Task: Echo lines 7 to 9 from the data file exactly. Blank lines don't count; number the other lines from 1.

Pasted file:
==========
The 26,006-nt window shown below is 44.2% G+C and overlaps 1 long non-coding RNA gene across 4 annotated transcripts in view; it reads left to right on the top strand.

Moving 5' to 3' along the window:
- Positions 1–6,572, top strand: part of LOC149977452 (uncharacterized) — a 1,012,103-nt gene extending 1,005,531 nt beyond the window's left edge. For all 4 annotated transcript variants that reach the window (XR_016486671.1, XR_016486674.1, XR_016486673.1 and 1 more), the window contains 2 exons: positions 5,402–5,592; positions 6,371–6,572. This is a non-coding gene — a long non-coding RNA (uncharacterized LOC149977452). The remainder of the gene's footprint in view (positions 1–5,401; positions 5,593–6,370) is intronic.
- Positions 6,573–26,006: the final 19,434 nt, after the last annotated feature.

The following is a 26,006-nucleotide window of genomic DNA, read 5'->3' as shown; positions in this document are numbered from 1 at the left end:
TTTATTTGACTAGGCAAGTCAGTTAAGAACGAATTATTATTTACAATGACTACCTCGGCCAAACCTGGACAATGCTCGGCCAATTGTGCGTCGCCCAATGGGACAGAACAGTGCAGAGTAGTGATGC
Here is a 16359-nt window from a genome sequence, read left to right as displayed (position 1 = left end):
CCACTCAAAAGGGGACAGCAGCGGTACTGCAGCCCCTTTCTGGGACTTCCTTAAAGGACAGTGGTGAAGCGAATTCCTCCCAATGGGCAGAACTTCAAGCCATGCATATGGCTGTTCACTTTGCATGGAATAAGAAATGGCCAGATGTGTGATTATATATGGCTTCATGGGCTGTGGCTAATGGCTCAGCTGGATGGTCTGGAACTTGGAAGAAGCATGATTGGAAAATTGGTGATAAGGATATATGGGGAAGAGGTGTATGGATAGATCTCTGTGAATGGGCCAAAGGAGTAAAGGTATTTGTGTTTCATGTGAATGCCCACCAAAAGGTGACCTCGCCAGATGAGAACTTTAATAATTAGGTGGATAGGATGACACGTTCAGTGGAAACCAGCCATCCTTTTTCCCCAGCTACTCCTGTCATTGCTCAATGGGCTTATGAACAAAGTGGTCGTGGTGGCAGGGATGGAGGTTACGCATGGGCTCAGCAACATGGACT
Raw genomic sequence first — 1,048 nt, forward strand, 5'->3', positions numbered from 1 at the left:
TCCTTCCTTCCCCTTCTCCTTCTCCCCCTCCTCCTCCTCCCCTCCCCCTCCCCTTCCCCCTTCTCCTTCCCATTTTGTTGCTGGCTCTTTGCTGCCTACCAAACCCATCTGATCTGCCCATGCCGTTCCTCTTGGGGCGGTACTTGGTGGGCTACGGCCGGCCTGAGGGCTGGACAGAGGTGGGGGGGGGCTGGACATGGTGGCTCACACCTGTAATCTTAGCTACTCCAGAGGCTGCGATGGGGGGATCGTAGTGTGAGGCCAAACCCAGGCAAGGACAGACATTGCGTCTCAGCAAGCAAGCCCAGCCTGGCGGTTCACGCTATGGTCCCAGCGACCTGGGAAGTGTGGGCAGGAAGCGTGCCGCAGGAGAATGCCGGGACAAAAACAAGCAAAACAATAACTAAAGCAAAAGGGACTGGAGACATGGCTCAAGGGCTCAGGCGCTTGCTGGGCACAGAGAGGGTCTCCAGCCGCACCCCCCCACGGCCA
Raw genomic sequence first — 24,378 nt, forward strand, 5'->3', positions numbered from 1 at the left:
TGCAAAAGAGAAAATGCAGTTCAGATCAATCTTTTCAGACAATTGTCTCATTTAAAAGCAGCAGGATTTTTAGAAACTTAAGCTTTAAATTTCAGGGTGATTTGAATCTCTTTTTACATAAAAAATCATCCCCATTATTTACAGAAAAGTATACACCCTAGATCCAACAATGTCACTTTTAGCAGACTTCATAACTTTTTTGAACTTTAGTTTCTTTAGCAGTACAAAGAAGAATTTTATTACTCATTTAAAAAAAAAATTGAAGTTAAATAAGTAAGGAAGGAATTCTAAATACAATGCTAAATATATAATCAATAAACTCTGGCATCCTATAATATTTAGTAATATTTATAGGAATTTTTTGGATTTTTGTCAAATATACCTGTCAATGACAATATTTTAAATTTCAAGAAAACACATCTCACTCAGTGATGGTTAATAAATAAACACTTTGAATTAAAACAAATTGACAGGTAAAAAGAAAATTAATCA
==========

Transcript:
Here is a 16359-nt window from a genome sequence, read left to right as displayed (position 1 = left end):
CCACTCAAAAGGGGACAGCAGCGGTACTGCAGCCCCTTTCTGGGACTTCCTTAAAGGACAGTGGTGAAGCGAATTCCTCCCAATGGGCAGAACTTCAAGCCATGCATATGGCTGTTCACTTTGCATGGAATAAGAAATGGCCAGATGTGTGATTATATATGGCTTCATGGGCTGTGGCTAATGGCTCAGCTGGATGGTCTGGAACTTGGAAGAAGCATGATTGGAAAATTGGTGATAAGGATATATGGGGAAGAGGTGTATGGATAGATCTCTGTGAATGGGCCAAAGGAGTAAAGGTATTTGTGTTTCATGTGAATGCCCACCAAAAGGTGACCTCGCCAGATGAGAACTTTAATAATTAGGTGGATAGGATGACACGTTCAGTGGAAACCAGCCATCCTTTTTCCCCAGCTACTCCTGTCATTGCTCAATGGGCTTATGAACAAAGTGGTCGTGGTGGCAGGGATGGAGGTTACGCATGGGCTCAGCAACATGGACT
Raw genomic sequence first — 1,048 nt, forward strand, 5'->3', positions numbered from 1 at the left: